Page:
The Common Good

God's Politics Blog

Wanted: 1,000 Pastors For the Poor

We are looking for 1,000 pastors to debunk a myth based on the political assertion that government doesn't have any responsibility to poor people. The myth is that churches and charities alone could take care of the problems of poverty -- especially if we slashed people's taxes. Both this assertion and myth contradict the biblical imperative to hold societies and rulers responsible for how they treat the poor, and ignore the Christian tradition of holding governments accountable to those in need. Faith-based organizations and government have had effective and healthy partnerships, and ultimately, the assertion and myth have more to do with libertarian political ideology, than good theology.

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Afghanistan Weekly Digest: 80 Percent of Captured 'Taliban' Were Civilians

[Editors' note: As part of Sojourners' campaign to end the war in Afghanistan, we will run a weekly Afghanistan news digest to educate our readers about the latest n
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Is Revivalist Spirituality Still Relevant Today?

I made my first trip to the Greenbelt Festival in the UK last summer.
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How To Prepare for Turbulent Times

Change happens in our lives whether we like it or not so we must learn how to mold our lives so that we bend, rather than break, in the midst of change.
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The Logic of Online Community

When trying to make sense of the changes that new media have brought to us, we can use either supplementary or substitutionary logic. With supplementary logic, Facebook et al. extend the range of our embodied relationships; with substitutionary logic, social media replace them. Those who want to use social media to enhance their churches' outreach implicitly use supplementary logic. Those who want to worship online and don't want to change out of their pajamas or meet other people in their messy particularity ... well, you get the idea.

A recent trip to New York City for a first meeting of the New Media Project Research Fellows reminded me of the superiority of supplementary to substitutionary logic. This happened because the neighborhood around Union Theological Seminary is so deliciously, specifically, embodiedly particular. Union itself is a marvel: its gothic architecture makes it unmistakable that this is a place with history. Niebuhr taught here; Bonhoeffer smoked and worried and decided to go home here; James Cone and Christopher Morse teach here; Serene Jones leads here. The neighborhood extends this particularity; the Jewish Theological Seminary, down Seminary Row, has a glorious crest above its door: "And the bush was not consumed." A tunnel under Union leads you to the grandeur of Riverside Church, where Fosdick and Forbes thundered. Go a few blocks south and east, and you're at The Cathedral of St. John the Divine, the largest interior church space in North America. The morning I visited, the light shone blue through the rose window, filling the clerestory with incandescent beauty. The chapel at Columbia University, with its stained glass above the altar depicting St. Paul preaching on Mars Hill, is a perfect image for situated Christian truth vis-à-vis the gods on campuses and in Manhattan.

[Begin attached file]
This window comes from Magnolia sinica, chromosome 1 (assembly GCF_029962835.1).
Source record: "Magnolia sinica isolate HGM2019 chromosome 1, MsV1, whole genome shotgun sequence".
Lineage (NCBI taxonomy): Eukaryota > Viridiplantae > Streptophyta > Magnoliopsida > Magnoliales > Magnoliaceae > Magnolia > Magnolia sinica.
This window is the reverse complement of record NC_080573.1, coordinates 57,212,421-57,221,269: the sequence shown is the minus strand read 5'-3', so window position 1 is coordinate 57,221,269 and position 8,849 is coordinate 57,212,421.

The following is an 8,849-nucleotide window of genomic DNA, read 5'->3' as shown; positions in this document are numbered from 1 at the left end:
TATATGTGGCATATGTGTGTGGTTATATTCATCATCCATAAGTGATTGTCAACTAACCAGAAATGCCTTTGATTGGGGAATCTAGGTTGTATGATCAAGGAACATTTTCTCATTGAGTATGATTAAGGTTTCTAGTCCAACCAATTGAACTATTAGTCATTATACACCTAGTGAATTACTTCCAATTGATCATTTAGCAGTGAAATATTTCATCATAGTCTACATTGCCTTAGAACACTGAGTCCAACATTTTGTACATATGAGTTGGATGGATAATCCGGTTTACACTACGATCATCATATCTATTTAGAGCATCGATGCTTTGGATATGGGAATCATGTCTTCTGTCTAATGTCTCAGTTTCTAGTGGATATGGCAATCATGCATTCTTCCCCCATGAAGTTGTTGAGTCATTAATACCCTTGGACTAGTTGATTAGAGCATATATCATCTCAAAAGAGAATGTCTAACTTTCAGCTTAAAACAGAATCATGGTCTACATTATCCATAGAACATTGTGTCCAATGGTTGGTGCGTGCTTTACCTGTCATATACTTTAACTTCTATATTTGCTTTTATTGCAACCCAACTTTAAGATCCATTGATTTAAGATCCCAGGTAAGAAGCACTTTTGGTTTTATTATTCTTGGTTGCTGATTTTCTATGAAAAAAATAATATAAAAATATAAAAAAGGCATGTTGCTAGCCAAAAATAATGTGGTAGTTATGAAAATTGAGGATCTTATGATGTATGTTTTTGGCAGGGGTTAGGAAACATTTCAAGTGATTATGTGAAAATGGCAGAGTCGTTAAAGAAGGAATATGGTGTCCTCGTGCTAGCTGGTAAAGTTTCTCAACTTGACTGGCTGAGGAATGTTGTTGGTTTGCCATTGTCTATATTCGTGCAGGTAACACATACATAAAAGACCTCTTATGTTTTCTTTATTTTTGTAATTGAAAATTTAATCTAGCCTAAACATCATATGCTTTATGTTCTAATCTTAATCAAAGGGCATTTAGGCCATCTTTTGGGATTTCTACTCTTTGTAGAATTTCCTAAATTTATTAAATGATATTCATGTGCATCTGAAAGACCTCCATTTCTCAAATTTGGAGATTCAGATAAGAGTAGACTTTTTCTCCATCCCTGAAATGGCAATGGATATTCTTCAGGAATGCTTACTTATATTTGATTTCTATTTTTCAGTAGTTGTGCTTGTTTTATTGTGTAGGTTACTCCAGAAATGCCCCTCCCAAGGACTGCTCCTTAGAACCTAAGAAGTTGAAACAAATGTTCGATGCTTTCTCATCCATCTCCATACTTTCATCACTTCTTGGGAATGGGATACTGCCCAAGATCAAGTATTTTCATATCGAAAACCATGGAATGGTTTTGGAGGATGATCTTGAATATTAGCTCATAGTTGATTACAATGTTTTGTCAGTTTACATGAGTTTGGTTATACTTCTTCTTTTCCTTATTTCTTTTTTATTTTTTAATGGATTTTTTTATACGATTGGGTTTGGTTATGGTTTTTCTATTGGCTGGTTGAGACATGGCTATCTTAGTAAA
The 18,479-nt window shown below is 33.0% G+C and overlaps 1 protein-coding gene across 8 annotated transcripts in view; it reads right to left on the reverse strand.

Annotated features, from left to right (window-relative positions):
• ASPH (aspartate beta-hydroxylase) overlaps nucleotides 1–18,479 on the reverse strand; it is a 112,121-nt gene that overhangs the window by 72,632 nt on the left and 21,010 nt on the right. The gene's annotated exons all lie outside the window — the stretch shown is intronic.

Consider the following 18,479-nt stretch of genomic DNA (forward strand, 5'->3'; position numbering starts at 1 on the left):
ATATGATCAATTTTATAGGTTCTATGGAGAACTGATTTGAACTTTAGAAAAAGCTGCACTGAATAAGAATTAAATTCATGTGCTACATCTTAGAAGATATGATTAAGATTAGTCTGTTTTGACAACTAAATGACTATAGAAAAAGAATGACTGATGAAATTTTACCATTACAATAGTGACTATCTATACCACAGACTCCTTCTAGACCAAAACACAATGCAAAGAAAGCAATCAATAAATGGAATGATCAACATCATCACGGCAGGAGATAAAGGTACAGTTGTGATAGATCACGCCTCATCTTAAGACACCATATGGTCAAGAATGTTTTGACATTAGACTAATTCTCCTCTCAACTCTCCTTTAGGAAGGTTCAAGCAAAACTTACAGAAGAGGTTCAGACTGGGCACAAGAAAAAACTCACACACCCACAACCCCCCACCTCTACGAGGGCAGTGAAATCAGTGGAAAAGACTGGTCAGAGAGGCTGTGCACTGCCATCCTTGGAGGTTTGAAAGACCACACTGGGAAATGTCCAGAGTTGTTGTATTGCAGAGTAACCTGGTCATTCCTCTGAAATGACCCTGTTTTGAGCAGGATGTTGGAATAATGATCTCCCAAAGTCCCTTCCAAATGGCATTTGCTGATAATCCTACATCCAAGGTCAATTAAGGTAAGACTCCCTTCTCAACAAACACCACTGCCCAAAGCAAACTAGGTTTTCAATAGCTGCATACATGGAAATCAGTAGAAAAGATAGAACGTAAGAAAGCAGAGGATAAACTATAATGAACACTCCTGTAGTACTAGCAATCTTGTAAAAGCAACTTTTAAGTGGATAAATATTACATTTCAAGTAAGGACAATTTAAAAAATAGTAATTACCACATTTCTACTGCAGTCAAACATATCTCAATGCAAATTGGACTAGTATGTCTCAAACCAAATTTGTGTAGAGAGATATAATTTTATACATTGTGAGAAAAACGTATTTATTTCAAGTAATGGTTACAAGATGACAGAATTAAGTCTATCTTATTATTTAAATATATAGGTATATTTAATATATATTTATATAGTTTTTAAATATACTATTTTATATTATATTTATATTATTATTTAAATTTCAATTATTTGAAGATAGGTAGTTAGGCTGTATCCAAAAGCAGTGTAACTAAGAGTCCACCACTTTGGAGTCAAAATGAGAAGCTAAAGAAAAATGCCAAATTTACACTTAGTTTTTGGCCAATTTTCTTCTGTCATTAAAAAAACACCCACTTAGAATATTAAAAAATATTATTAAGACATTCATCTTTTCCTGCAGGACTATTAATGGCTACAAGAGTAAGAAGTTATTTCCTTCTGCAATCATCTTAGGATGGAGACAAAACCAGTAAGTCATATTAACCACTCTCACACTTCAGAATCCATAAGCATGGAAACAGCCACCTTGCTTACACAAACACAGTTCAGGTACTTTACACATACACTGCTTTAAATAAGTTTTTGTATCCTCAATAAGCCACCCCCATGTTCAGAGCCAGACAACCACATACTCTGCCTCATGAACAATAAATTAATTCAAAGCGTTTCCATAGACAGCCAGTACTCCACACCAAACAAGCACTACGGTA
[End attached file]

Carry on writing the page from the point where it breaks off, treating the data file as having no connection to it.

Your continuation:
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My Search for the Truth About the Middle East

In 2008, as I heard the increasing public rhetoric of hostility emanating from the Middle East, I found myself wondering what Jesus would say and do if he were here in the flesh today.
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The Battle of Blair Mountain Redux

Hundreds of miners, activists, students, academics, environmentalists, and other citizens are marching to West Virginia's historic Blair Mountain in an effort to save it from mountaintop removal.
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A Hymn Celebrating God's Creation

This hymn was originally used for the dedication of the 180 solar panels on the sanctuary of Limestone Presbyterian Church in Wilmington, Delaware where I am the co-pastor.
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10 Problems of a Dying Church (and How to Fix Them)

I recently wrote a blog about how to kill a dying church, asking questions about what to do with so many churches dying. I think the challenge is recognizing the signs that a church is dying. The problem is that churches tend to wither, which is a slow, gradual, and often subtle process. It is difficult to pinpoint when in the withering process it is time to take action, to make changes, and to make some vital decisions. While there are many reasons for a church dying, here are some practical observations that I have noticed in my experience. This list is certainly not exhaustive. It is also a list that my congregation has personally had to face, so I give examples of how my congregation has addressed these issues.

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The Faith Community and the Wisconsin State Budget

Jesus never said anything about collective bargaining. He never called for the continuation of the Earned Income Tax Credit for low-income workers.
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